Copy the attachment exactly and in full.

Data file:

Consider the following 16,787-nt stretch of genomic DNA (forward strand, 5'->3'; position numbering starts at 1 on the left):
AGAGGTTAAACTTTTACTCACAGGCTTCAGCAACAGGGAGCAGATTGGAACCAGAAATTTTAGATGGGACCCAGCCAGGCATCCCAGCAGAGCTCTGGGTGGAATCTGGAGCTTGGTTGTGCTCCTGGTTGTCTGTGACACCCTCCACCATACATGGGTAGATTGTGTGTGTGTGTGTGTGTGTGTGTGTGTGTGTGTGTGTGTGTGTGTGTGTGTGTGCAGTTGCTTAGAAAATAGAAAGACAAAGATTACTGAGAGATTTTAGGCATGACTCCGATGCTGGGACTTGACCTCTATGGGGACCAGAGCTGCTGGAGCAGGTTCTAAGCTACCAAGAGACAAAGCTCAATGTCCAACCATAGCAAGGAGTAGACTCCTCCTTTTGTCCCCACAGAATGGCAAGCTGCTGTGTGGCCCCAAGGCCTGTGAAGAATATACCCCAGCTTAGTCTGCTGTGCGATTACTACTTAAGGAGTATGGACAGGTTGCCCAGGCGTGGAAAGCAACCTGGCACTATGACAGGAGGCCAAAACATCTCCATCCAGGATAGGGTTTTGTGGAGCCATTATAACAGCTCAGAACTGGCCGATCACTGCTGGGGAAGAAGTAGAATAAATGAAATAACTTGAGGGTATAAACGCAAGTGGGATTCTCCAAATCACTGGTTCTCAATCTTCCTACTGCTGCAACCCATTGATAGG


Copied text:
Consider the following 16,787-nt stretch of genomic DNA (forward strand, 5'->3'; position numbering starts at 1 on the left):
AGAGGTTAAACTTTTACTCACAGGCTTCAGCAACAGGGAGCAGATTGGAACCAGAAATTTTAGATGGGACCCAGCCAGGCATCCCAGCAGAGCTCTGGGTGGAATCTGGAGCTTGGTTGTGCTCCTGGTTGTCTGTGACACCCTCCACCATACATGGGTAGATTGTGTGTGTGTGTGTGTGTGTGTGTGTGTGTGTGTGTGTGTGTGTGTGTGTGTGTGCAGTTGCTTAGAAAATAGAAAGACAAAGATTACTGAGAGATTTTAGGCATGACTCCGATGCTGGGACTTGACCTCTATGGGGACCAGAGCTGCTGGAGCAGGTTCTAAGCTACCAAGAGACAAAGCTCAATGTCCAACCATAGCAAGGAGTAGACTCCTCCTTTTGTCCCCACAGAATGGCAAGCTGCTGTGTGGCCCCAAGGCCTGTGAAGAATATACCCCAGCTTAGTCTGCTGTGCGATTACTACTTAAGGAGTATGGACAGGTTGCCCAGGCGTGGAAAGCAACCTGGCACTATGACAGGAGGCCAAAACATCTCCATCCAGGATAGGGTTTTGTGGAGCCATTATAACAGCTCAGAACTGGCCGATCACTGCTGGGGAAGAAGTAGAATAAATGAAATAACTTGAGGGTATAAACGCAAGTGGGATTCTCCAAATCACTGGTTCTCAATCTTCCTACTGCTGCAACCCATTGATAGG